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Week 9 Primetime Slate DFS Breakdown

Who are the best plays for the Week 9 DFS primetime slate on DraftKings and FanDuel? Tyler Loechner runs through notes on the primetime short slate featuring SNF/MNF games.1

DSF Week 9 Primetime Slate

HomeAwaySpreadFavorite ImpliedUnderdog ImpliedVegas Total
Baltimore RavensNew England PatriotsNE -323.7520.7544.5
Dallas CowboysNew York GiantsDAL -727.520.548

DFS Week 9 Primetime Slate theory thoughts:

  • This is a wacky short slate. The high-end names are tantalizing, while the cheaper options are hard to swallow. If building just one lineup, you’re going to have to leave several studs on the sidelines simply because of salary.
  • There are many important questions to answer on this slate, but here are the two I find most pressing from a game theory perspective:
    • Daniel Jones will finally have all of his offensive weapons on the field at the same time. How many Giants players are you willing to roster on this short slate?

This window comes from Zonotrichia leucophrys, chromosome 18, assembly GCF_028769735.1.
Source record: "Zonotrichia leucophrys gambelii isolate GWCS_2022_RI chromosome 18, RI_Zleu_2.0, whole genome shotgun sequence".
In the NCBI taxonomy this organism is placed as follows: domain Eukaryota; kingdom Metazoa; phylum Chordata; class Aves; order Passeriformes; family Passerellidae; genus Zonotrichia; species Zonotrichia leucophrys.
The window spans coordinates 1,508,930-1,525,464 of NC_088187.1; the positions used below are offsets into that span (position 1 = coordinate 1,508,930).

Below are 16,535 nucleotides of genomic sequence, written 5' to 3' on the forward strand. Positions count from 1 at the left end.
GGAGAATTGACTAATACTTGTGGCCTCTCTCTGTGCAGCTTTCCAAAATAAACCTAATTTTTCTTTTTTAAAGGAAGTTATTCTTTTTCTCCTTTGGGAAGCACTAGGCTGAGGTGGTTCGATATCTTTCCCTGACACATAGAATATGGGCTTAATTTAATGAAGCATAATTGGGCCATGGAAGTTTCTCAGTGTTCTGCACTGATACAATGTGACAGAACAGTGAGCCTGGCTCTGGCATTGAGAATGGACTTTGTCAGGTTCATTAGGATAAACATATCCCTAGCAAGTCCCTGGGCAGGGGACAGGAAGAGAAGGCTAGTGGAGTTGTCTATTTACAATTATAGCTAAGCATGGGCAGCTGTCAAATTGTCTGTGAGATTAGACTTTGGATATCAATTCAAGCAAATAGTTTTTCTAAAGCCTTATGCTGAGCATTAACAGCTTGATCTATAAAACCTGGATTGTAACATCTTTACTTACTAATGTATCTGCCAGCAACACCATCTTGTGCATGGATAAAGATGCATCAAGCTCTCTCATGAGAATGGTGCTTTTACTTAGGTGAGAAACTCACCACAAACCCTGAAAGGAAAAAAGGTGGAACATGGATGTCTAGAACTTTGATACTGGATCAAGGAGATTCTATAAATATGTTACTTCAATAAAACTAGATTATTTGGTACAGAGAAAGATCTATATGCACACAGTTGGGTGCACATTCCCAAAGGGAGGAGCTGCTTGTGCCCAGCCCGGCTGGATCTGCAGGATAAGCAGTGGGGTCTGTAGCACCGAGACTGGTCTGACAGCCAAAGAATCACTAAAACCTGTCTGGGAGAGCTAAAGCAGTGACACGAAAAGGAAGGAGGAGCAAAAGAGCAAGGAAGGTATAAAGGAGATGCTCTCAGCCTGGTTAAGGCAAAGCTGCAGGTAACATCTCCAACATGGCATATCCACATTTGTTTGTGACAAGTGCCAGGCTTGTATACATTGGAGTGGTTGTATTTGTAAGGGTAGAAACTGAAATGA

• What happens when an unstoppable force meets and immovable object? We’ll find out when Lamar Jackson squares off against the Pats D. Which side do you trust?

Quarterbacks

Chalk: Dak Prescott, Dallas Cowboys

Prescott headlines a group of strong QBs on this slate, but he stands out from the field given his soft matchup. Three of the last four QBs to square off against the Giants have topped 23.5 fantasy points en route to top-1o fantasy finishes. Prescott’s home/road splits are the only concern here (27.7 DK points at home vs. 18.5 on the road), but as a 7-point favorite, he still has the fewest question marks of this slate’s QB options. Oh, and it doesn’t hurt that he annihilated the Giants for 405 yards and four scores back in Week 1.

Contrarian: Tom Brady, New England Patriots

This Week 9 primetime DFS slate will afford you with the rare opportunity to snag Brady on a two-game slate at extremely low ownership. The matchup isn’t perfect, but the Ravens D has given up some big games (374-3 to Patrick Mahomes; 342-1 to Baker Mayfield) in the last month. The Ravens D has also allowed top-12 performances in terms of QB expected points each of their last two games. Prescott and Lamar Jackson are objectively better plays, but Brady is certainly not a bad play, which makes him quite intriguing as a contrarian option.